Gear is about comfort, as well as protection, and we all have different temperature sensitivities. Keep in mind that what might be comfortable for you could vary greatly from what keeps your passenger comfortable. Something I see all too often are large men trying to suit their smaller passengers in the same type of gear they wear while riding. But, as a very small person, I can assure you that our temperature sensitivities vary quite a bit from the average male, so that’s something to think about.

Another thing to consider is the riding position, which may not be exactly the same for your passenger as it is for you. Have your passenger sit on the bike and consider how that’s going to affect the ideal fit of the gear.

couple on a Gold Wing
Uniforms are not required. You don't have to dress your passenger in identical gear. But wouldn't you want your passenger to have an equal level of comfort and protection? RevZilla photo.

Sizing, sizing, sizing

If you are trying to figure out what someone else should be wearing, it’s essential to have the basic information. Maybe you’ve been riding a long time, but honestly, when’s the last time you dressed another adult? Do you have any idea what kind of sizing and fit issues your riding partner has?

Want to learn more about sizing? RevZilla has some videos for that. While these videos may not apply to the specific needs of your particular passenger, they provide additional guidance on how to be sure you're getting the right fit:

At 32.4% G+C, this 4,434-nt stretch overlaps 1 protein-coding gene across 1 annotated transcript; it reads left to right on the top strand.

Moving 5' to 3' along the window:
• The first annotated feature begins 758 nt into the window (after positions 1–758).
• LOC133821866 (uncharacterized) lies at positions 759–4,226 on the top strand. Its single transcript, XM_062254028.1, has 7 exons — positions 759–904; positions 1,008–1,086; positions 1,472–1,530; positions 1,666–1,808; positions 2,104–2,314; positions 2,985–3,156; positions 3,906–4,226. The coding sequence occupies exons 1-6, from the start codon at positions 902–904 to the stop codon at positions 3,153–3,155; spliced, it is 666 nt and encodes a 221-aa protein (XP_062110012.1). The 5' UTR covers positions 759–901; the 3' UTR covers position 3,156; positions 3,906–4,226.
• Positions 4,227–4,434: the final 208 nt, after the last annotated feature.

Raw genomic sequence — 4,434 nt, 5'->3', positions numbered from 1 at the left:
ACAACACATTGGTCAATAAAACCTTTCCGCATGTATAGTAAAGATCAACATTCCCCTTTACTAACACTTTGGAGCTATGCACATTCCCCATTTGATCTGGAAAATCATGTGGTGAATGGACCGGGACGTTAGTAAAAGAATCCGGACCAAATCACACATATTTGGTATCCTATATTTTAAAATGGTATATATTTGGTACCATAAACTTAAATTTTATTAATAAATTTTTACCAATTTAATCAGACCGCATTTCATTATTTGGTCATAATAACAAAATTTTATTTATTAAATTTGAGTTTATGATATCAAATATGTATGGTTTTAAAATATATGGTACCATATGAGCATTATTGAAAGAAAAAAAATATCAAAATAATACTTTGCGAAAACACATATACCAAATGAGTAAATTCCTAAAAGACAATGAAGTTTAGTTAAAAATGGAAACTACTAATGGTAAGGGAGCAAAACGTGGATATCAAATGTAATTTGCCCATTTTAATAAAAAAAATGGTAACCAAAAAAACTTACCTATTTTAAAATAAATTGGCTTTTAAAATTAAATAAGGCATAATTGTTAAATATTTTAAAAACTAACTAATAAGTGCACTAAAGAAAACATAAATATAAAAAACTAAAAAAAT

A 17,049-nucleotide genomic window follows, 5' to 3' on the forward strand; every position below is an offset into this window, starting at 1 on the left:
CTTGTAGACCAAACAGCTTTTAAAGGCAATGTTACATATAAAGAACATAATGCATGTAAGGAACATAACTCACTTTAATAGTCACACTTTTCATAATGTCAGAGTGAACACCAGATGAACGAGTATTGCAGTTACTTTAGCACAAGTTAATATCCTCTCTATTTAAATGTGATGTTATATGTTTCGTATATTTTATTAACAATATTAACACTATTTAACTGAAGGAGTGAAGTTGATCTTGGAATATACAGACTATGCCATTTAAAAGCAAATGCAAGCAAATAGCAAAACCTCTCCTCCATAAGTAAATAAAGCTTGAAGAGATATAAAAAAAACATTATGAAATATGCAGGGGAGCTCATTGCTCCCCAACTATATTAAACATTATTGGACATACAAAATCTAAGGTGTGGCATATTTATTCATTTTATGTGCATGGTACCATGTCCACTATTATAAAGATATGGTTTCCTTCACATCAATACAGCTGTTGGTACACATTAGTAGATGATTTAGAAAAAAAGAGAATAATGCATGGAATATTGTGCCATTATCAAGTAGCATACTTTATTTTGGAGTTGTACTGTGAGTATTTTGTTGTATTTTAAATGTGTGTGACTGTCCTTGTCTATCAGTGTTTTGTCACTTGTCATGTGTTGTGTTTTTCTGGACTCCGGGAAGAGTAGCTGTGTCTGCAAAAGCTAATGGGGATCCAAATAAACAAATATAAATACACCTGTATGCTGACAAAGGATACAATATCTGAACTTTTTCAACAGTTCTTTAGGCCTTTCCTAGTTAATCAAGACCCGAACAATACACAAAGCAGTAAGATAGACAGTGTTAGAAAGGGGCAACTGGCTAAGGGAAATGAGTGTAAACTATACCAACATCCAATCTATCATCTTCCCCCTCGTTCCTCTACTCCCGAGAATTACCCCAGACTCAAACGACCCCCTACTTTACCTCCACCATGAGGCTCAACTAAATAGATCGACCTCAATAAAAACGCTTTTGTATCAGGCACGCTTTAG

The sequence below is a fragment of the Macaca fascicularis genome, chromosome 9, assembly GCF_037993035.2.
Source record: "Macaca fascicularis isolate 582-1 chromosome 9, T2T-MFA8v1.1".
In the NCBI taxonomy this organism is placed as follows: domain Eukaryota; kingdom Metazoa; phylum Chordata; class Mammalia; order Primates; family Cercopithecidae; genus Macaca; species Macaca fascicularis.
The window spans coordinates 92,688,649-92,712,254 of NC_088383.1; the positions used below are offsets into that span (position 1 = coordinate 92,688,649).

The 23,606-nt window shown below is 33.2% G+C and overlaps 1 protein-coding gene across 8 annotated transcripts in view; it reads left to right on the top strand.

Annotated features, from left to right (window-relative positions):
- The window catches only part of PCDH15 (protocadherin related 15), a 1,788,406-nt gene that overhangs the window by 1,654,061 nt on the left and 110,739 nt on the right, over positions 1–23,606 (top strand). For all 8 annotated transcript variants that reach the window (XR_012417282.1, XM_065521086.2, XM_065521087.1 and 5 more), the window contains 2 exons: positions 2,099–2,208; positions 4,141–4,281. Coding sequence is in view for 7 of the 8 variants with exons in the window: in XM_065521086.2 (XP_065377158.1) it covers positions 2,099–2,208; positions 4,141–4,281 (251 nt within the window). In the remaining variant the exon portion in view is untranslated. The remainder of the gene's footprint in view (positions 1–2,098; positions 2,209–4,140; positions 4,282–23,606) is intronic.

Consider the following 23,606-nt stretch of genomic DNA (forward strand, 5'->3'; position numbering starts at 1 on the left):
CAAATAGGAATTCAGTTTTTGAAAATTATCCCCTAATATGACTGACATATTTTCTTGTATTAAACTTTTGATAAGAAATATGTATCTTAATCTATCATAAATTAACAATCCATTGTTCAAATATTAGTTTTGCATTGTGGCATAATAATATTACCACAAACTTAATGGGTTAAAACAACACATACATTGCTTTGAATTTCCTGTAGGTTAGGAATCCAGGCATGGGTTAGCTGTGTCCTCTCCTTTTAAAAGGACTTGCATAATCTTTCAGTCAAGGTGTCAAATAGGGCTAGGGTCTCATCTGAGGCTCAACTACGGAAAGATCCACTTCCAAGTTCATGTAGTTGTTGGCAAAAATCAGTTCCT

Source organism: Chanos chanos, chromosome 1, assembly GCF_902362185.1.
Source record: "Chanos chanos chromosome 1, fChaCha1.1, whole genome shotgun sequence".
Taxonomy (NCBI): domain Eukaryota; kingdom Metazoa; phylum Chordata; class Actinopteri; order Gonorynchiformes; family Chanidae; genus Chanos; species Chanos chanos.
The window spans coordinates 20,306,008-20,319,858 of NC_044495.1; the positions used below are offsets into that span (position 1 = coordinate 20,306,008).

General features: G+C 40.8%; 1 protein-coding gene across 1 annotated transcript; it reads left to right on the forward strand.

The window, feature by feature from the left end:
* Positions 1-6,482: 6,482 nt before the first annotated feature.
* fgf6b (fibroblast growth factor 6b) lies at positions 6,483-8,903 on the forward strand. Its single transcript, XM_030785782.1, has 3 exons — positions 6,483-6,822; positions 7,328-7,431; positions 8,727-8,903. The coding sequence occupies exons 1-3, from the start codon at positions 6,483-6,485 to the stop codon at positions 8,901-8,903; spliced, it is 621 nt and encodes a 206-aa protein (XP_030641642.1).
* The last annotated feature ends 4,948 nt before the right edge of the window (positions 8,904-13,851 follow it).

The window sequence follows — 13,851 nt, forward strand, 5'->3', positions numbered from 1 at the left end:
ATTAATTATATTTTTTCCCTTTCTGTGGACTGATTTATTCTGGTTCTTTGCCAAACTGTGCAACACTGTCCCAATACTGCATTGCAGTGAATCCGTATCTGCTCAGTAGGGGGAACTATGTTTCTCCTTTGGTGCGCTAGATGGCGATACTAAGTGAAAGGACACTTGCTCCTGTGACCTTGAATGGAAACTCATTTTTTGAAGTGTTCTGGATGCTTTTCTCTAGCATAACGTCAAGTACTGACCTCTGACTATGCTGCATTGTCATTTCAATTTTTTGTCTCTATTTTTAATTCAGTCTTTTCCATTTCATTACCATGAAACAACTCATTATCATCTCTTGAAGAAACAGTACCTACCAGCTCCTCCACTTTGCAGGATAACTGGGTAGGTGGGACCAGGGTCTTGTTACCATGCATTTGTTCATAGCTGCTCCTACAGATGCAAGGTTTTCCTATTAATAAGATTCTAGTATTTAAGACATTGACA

The first step is to know your riding buddy’s clothing sizes, shoe size and measurements. You can’t choose gear that’s going to fit right, be comfortable and be protective without that information. Often times, I’ll try to help male riders who come into the RevZilla Boutique to shop for their female passengers. And when I ask them a simple question, such as height, they’re unable to give me an answer. Without basic measurements such as height, chest, waist or hips, I can’t be much help.

If you’re intent on surprising your riding buddy with a gift (and I assume you want it to be a pleasant surprise) and you can’t get actual measurements, then do some investigation. Look through your passenger’s closet and see what’s going on. See what sizes of pants and jackets are in there.

Also, think about how your passenger likes to dress in general. Loose or snug clothing? Is there anything about your passenger that might make “average” sizes not fit right, like long legs, a particularly thin or muscular physique, tall or short?

Of course, actual measurements are best, but if you can provide us with some of this information, we have an incredible customer service team here at RevZilla, available via phone or e-mail, and a showroom team at our Boutique in Philadelphia and we can help you reduce the likelihood of fit mistakes.

And lastly, don’t forget to tell your buddy that they’re more than “just a passenger.” Make all your passengers feel that you care as much their comfort and safety as you do about your own.